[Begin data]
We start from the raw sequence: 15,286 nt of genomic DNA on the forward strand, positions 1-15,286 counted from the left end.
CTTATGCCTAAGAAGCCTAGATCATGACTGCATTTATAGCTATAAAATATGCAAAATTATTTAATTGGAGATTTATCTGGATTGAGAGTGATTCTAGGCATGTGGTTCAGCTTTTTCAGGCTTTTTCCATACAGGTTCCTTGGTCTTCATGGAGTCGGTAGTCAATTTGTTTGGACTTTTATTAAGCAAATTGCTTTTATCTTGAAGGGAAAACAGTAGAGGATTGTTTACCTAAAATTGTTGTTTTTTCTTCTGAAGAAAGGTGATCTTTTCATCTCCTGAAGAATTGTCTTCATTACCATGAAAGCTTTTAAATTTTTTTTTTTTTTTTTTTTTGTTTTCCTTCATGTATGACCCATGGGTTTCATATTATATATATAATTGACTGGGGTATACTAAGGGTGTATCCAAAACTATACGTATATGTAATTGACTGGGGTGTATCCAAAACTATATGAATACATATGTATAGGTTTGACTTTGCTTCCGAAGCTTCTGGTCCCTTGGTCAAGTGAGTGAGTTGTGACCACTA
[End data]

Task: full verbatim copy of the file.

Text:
We start from the raw sequence: 15,286 nt of genomic DNA on the forward strand, positions 1-15,286 counted from the left end.
CTTATGCCTAAGAAGCCTAGATCATGACTGCATTTATAGCTATAAAATATGCAAAATTATTTAATTGGAGATTTATCTGGATTGAGAGTGATTCTAGGCATGTGGTTCAGCTTTTTCAGGCTTTTTCCATACAGGTTCCTTGGTCTTCATGGAGTCGGTAGTCAATTTGTTTGGACTTTTATTAAGCAAATTGCTTTTATCTTGAAGGGAAAACAGTAGAGGATTGTTTACCTAAAATTGTTGTTTTTTCTTCTGAAGAAAGGTGATCTTTTCATCTCCTGAAGAATTGTCTTCATTACCATGAAAGCTTTTAAATTTTTTTTTTTTTTTTTTTTTGTTTTCCTTCATGTATGACCCATGGGTTTCATATTATATATATAATTGACTGGGGTATACTAAGGGTGTATCCAAAACTATACGTATATGTAATTGACTGGGGTGTATCCAAAACTATATGAATACATATGTATAGGTTTGACTTTGCTTCCGAAGCTTCTGGTCCCTTGGTCAAGTGAGTGAGTTGTGACCACTA